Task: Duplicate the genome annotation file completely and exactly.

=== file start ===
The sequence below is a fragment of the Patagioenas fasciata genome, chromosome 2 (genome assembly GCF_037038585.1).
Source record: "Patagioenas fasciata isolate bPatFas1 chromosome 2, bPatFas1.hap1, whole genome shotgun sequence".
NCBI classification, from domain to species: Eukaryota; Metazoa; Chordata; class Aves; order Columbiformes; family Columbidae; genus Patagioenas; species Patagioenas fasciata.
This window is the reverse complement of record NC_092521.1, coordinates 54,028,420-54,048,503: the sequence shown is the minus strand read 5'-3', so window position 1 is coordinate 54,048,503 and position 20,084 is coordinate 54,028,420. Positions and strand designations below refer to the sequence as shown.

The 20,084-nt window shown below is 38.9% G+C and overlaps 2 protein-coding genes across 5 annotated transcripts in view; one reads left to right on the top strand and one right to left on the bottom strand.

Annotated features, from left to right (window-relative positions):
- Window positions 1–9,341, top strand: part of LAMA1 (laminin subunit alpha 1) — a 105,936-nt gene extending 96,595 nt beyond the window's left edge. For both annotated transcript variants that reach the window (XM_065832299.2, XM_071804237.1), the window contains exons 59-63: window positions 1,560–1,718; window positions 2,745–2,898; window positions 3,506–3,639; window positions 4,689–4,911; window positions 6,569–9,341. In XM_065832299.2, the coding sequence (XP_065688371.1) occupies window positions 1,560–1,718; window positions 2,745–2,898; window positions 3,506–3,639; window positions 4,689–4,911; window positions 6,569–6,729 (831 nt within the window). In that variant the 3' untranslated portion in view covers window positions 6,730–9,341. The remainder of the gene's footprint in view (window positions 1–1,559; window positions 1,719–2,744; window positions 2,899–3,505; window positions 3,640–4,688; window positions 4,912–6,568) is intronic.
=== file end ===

The sequence below is a fragment of the Patagioenas fasciata genome, chromosome 2 (genome assembly GCF_037038585.1).
Source record: "Patagioenas fasciata isolate bPatFas1 chromosome 2, bPatFas1.hap1, whole genome shotgun sequence".
NCBI classification, from domain to species: Eukaryota; Metazoa; Chordata; class Aves; order Columbiformes; family Columbidae; genus Patagioenas; species Patagioenas fasciata.
This window is the reverse complement of record NC_092521.1, coordinates 54,028,420-54,048,503: the sequence shown is the minus strand read 5'-3', so window position 1 is coordinate 54,048,503 and position 20,084 is coordinate 54,028,420. Positions and strand designations below refer to the sequence as shown.

The 20,084-nt window shown below is 38.9% G+C and overlaps 2 protein-coding genes across 5 annotated transcripts in view; one reads left to right on the top strand and one right to left on the bottom strand.

Annotated features, from left to right (window-relative positions):
- Window positions 1–9,341, top strand: part of LAMA1 (laminin subunit alpha 1) — a 105,936-nt gene extending 96,595 nt beyond the window's left edge. For both annotated transcript variants that reach the window (XM_065832299.2, XM_071804237.1), the window contains exons 59-63: window positions 1,560–1,718; window positions 2,745–2,898; window positions 3,506–3,639; window positions 4,689–4,911; window positions 6,569–9,341. In XM_065832299.2, the coding sequence (XP_065688371.1) occupies window positions 1,560–1,718; window positions 2,745–2,898; window positions 3,506–3,639; window positions 4,689–4,911; window positions 6,569–6,729 (831 nt within the window). In that variant the 3' untranslated portion in view covers window positions 6,730–9,341. The remainder of the gene's footprint in view (window positions 1–1,559; window positions 1,719–2,744; window positions 2,899–3,505; window positions 3,640–4,688; window positions 4,912–6,568) is intronic.